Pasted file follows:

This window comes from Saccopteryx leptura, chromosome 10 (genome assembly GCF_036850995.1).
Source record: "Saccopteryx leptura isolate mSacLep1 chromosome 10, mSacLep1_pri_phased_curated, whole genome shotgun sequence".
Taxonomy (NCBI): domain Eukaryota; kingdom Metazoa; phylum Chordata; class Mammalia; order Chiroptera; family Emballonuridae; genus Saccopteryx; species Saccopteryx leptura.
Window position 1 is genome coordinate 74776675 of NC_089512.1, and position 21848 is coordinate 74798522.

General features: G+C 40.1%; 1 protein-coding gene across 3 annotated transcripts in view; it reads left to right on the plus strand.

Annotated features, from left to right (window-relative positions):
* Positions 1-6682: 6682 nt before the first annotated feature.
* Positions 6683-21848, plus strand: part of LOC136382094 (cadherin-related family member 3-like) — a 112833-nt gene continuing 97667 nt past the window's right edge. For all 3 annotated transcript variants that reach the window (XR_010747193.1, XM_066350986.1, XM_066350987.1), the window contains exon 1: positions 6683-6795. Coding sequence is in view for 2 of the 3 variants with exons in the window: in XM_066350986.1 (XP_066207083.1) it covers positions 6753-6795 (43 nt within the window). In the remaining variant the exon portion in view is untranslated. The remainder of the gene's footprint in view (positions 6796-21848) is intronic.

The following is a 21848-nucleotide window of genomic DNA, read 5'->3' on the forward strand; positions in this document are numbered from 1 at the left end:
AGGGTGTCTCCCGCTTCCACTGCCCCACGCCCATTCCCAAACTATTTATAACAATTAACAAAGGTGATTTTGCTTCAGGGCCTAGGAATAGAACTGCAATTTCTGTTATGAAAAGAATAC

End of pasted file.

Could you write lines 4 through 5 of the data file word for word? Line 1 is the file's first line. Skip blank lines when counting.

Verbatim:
Window position 1 is genome coordinate 74776675 of NC_089512.1, and position 21848 is coordinate 74798522.

General features: G+C 40.1%; 1 protein-coding gene across 3 annotated transcripts in view; it reads left to right on the plus strand.